Under the cloud that inflation has cast over the financial stability of lower-income households, off-price retailers in recent days posted Q2 reports riddled with uncertainty over the second half of the year, and Burlington was especially hard hit.
The off-pricer’s Q2 total sales fell 10% year over year to $1.98 billion as store comps plummeted 17%. Gross margin contracted by 320 basis points to 38.9%. Freight and product sourcing expenses were both up in the period, and merchandise margins were down, according to a company press release. Net income plunged 88% to $12 million.
The trouble derives from the tough macro environment, but some of the blame lies with Burlington itself, according to William Blair analysts Dylan Carden and Jordan Voss.
“[B]urlington’s comps were much weaker than off-price peers,” they said in emailed comments, noting that, in a similar period, TJX’s Marshall’s and TJ Maxx businesses together saw comps fall 2%, and Ross Stores’ comps fell 7%. “While much of the underperformance can be attributed to Burlington’s lower-income customer, the company has also been slower to adjust its merchandise assortment to better-performing product categories.”
Burlington seemed to struggle with merchandising as far back as January, according to store checks this year by Jane Hali & Associates analysts. “It seems like they had difficulty from Q1 because of a lack of assortment, and I didn’t see any improvements until later into Q2,” Hali analyst Jessica Ramírez said by phone, noting that the retailer was especially low on handbags and footwear. “Entering Q1 they did say they weren’t able to get product. That makes me wonder — because Ross did such a good job, they’ve been pulling really good brands. And TJ Maxx and Marshalls are also really strong, I think the strongest I've seen in a very long time.”
That strength showed up in TJX’s Q2 numbers. Net sales in fell just 2% to $11.8 billion, and overall company store comps (including its other banners like Home Goods as well as Marshall’s and TJ Maxx) fell 5%. Net income actually edged up 3% to $809.3 million, per a company press release.
“Overall, TJX is in a good place,” GlobalData Managing Director Neil Saunders said in emailed comments. “The business has costs under control, which is why net income rose 3% this quarter. It also has a good buying environment to secure new product. The main pressure is coming from a downswing in demand and despite its positioning in the market, TJX is not immune from this trend.”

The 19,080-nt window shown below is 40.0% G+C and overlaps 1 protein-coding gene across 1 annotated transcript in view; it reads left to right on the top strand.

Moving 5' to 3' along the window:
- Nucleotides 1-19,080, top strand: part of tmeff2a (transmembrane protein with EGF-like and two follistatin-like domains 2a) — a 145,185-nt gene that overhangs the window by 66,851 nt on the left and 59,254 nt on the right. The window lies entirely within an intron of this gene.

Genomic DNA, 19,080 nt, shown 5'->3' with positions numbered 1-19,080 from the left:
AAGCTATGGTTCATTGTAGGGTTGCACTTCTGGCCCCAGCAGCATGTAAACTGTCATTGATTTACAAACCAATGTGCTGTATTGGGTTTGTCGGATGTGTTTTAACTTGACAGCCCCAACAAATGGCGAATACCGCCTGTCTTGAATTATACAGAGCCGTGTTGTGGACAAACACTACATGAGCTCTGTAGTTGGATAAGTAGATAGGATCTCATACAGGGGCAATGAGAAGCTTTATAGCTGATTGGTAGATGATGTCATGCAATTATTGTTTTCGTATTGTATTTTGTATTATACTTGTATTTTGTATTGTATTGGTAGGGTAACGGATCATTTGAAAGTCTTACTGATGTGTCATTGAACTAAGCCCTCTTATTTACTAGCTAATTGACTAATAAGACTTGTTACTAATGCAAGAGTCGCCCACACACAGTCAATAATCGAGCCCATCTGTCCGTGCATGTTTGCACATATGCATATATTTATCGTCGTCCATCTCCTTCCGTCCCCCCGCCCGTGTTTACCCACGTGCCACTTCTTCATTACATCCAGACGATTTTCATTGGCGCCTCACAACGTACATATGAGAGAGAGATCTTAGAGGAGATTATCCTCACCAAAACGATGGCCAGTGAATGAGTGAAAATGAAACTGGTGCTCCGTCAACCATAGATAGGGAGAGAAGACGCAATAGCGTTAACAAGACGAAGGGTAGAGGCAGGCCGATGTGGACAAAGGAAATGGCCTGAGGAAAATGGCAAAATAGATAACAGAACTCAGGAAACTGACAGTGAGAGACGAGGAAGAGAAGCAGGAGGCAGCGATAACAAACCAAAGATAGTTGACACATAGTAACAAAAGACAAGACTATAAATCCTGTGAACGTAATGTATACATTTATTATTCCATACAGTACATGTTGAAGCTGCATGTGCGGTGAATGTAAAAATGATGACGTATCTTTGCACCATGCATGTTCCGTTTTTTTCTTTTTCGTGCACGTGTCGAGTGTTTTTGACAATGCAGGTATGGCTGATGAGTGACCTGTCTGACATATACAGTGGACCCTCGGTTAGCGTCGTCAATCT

While TJX did relatively well as Burlington stumbled, Ross hit something of a middle ground, though, like Burlington, the retailer caters to a lower-income consumer. Sales there fell 4.6% year over year to $4.6 billion as store comps fell 7%; comps in Q2 in 2021 had risen 15%, the strongest of the year last year, according to a company press release. Net income tumbled 22.1% to $385 million.
“While Ross is suffering, it is important to note that the business remains well-run, has an extremely relevant proposition, and retains the loyalty of its shoppers who are not defecting elsewhere but are simply spending less,” GlobalData’s Saunders said in emailed comments. “Along with the steady pace of physical expansion, this means the company will start to recover as it moves into the new fiscal. So as much as 2022 will be a year of treading water, Ross will remain afloat and will be in a good position to start swimming more strongly once the current economic stress has dissipated.”
Ross opened 29 new locations in June and July, on track to open 100 stores this year, with the goal of growing to at least 2,900 Ross Dress for Less stores and 700 DD’s Discounts locations over time.
Burlington is also expanding, and that contributed to recent increases in footfall despite the challenging sales numbers. Of the three major off-price players, the chain had the most consistent traffic growth compared to 2019, according to research from Placer.ai, which noted that Burlington has expanded from 675 locations in 2019 to 873 in 2022. In 2020 the company said it would exit e-commerce to focus on more lucrative brick-and-mortar sales.
The trouble of high costs and lower sales weren’t limited to the dominant three off-pricers, as Nordstrom’s Rack business saw sales decline as Q2 progressed, though they rose 6.3% overall in the period. But Burlington’s struggle in particular reflects the cutbacks in discretionary spending in response to inflation, and UBS analysts expect to see more markdowns from apparel retailers in general in coming months.
“[Burlington’s] report is further indication economic pressure on lower-to-moderate income shoppers continues, inventory levels are still too high, and major promotional activity will continue for [the second half of the year],” UBS analysts led by Jay Sole said in emailed comments. “[Its] report is also further confirmation the macro environment slowed in 2Q and has probably not improved. We think the broad-based nature of the challenges facing Softline retailers will amplify the pressure on the industry to increase gross margin eroding discounts in 2H22.”